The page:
25. The Legislature believed the lies and the hyperbole because that is what they have. The other factor is Culture. They still see Marijuana Users as the CounterCulture. As a point of fact I had to admit our side had an image issue. Gravitas goes a long way, but falls on deaf ears if you approach an August body looking like an unmade bed with no self respect. Those were of course the people the Media fixated on as representatives of the Medical Marijuana Cause. Maybe the pharmaceutical companies planted these Self mocking rej2 ects from a Cheech n Chong movie, but the stereotypes hurt our cause because that only adds more fuel to their bigoted fire.

  26. I was in a motor vehicle accident. It was not my fault. I smelled like cannabis and have no doubt there was sufficient in my system to fail their baseline blood test. I have to maintain a high THC level for it to be therapeutic. It helps my focus, I have adult ADHD. In addition to my Service Connected Seizure Disorder. The Police Officer stated that he had been told by the EMT to do a DUI ON ME. Even though the accident was not my fault. He Claimed the EMT were upset with him for not doing it. I do believe the DUI are a bad idea and will be misused.

  27. I’m pretty familiar with laws and the regulations that define them. In most cases these regulations are changed, modified or done away with beginning shortly after the law goes into effect and often as a result of court decisions. The driving restrictions will likely be the first tested and overturned for a myriad of constitutional reasons.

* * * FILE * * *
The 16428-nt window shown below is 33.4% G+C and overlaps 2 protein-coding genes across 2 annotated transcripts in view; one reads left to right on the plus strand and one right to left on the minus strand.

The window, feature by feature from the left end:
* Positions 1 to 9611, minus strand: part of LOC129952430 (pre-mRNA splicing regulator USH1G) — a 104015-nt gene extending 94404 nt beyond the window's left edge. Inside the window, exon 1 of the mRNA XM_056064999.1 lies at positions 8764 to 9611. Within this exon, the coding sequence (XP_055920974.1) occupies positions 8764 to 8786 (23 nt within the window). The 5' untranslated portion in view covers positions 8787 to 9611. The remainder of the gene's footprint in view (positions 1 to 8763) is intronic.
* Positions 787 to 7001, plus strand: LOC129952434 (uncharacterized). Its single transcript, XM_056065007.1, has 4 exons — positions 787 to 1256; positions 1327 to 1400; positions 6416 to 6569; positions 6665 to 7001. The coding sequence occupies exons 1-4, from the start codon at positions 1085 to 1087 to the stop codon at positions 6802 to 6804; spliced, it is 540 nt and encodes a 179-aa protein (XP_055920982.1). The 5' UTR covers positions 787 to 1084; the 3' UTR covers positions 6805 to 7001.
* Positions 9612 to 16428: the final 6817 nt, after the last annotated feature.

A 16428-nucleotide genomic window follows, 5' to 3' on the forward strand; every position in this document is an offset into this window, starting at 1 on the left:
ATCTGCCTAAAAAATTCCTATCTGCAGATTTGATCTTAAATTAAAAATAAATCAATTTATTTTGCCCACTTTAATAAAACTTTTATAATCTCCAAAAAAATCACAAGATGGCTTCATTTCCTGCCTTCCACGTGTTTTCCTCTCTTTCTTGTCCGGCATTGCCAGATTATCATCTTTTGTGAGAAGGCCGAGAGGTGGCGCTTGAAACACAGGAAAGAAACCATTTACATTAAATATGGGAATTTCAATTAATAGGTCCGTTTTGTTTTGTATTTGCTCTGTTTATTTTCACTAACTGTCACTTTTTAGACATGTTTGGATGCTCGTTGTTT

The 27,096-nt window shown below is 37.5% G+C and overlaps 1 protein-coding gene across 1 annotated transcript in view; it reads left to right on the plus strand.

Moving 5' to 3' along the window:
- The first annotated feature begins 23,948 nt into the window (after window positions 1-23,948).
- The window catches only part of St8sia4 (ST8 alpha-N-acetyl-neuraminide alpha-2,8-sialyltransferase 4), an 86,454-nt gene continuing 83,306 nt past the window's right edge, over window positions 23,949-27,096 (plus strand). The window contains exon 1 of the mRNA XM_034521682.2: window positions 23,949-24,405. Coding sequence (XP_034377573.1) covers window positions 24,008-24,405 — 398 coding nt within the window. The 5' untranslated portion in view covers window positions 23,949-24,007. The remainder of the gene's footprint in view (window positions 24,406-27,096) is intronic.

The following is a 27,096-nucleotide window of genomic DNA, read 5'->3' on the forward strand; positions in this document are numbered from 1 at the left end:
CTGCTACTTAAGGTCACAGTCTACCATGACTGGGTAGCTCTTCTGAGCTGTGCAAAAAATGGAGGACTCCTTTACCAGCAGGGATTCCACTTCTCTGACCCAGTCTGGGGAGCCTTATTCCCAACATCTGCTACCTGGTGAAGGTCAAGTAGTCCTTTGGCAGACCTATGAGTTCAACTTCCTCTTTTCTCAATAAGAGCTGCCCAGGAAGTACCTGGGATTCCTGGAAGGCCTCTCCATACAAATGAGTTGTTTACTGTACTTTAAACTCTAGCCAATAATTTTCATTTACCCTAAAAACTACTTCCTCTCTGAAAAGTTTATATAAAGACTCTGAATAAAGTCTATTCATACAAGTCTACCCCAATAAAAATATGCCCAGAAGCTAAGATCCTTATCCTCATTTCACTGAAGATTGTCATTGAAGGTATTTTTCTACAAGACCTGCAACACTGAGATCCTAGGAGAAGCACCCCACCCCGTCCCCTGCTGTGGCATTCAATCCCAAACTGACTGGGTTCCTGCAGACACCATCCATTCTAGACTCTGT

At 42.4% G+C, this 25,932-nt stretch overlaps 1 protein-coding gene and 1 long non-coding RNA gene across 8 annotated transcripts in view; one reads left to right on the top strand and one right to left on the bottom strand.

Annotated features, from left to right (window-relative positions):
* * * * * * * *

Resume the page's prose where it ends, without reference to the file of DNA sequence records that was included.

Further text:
Here is the single hard fact that should be considered by those who would vote against. Look what is happening in California. The Feds will take defeat of the bill as a voter mandate to shut it all down. Believe it!

  28. “What good does loosening the law bring; making the decision to go to a street dealer easier? Imo, it only plays into the hands of organized crime… We want herb without sugar, sand or silicone in it! (not to mention what they might be offering in addition)”
    You failed to actually read beyound this page I take it? There is a clearly worded section that makes going to a “dealer” impossible, a producer cannot have any retail interest in the product. Basically, that dealer peddles it, and the first time the cops ask him for his licence info and documentation on his source, he gets to pick up the soap for a bit(because he wont get away with the other goods even if his punishment for not being licenced is only a fine).
    The initiative is good overall, the price of bud will skyrocket at first, then plummet when the next grow cycle comes due. Which means, 3 months after the law is passed a good number of people will be seeing 15-20 USD grams. I’d say 10-15, but that excise tax is a bit steep. A grower would be insulted to take less than 8 per gram for respectable clean bud. More like 10 with the tax. Then processors will make there cut. Finally retailers will get theirs. Resulting in the final prices I’m guessing at. Finally, I’ll add, my numbers are based on my experience with California’s averages. These numbers could jump respectively due to higher general cost of living in WA as well.